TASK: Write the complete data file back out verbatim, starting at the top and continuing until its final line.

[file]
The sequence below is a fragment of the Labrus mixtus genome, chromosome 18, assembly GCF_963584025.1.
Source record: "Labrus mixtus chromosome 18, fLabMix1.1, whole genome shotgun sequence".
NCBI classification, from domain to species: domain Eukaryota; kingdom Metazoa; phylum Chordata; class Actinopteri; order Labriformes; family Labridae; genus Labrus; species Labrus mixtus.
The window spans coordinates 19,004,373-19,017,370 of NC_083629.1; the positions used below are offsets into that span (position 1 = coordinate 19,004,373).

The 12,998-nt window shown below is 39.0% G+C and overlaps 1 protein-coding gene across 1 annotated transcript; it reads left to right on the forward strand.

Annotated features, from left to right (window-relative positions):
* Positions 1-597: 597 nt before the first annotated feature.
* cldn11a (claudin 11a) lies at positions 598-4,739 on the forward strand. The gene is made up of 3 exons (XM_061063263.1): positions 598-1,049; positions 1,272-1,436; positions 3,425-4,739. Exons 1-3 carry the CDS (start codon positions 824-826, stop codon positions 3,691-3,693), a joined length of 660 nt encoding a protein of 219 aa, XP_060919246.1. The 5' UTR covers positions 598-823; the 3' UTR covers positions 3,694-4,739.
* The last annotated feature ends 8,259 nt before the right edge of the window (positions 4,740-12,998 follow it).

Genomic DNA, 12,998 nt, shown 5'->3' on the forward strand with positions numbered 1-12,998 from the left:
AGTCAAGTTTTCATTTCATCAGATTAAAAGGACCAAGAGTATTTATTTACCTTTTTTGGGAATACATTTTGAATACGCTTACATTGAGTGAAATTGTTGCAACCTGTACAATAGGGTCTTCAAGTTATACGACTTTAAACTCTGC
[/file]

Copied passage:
The sequence below is a fragment of the Labrus mixtus genome, chromosome 18, assembly GCF_963584025.1.
Source record: "Labrus mixtus chromosome 18, fLabMix1.1, whole genome shotgun sequence".
NCBI classification, from domain to species: domain Eukaryota; kingdom Metazoa; phylum Chordata; class Actinopteri; order Labriformes; family Labridae; genus Labrus; species Labrus mixtus.
The window spans coordinates 19,004,373-19,017,370 of NC_083629.1; the positions used below are offsets into that span (position 1 = coordinate 19,004,373).

The 12,998-nt window shown below is 39.0% G+C and overlaps 1 protein-coding gene across 1 annotated transcript; it reads left to right on the forward strand.

Annotated features, from left to right (window-relative positions):
* Positions 1-597: 597 nt before the first annotated feature.
* cldn11a (claudin 11a) lies at positions 598-4,739 on the forward strand. The gene is made up of 3 exons (XM_061063263.1): positions 598-1,049; positions 1,272-1,436; positions 3,425-4,739. Exons 1-3 carry the CDS (start codon positions 824-826, stop codon positions 3,691-3,693), a joined length of 660 nt encoding a protein of 219 aa, XP_060919246.1. The 5' UTR covers positions 598-823; the 3' UTR covers positions 3,694-4,739.
* The last annotated feature ends 8,259 nt before the right edge of the window (positions 4,740-12,998 follow it).

Genomic DNA, 12,998 nt, shown 5'->3' on the forward strand with positions numbered 1-12,998 from the left:
AGTCAAGTTTTCATTTCATCAGATTAAAAGGACCAAGAGTATTTATTTACCTTTTTTGGGAATACATTTTGAATACGCTTACATTGAGTGAAATTGTTGCAACCTGTACAATAGGGTCTTCAAGTTATACGACTTTAAACTCTGC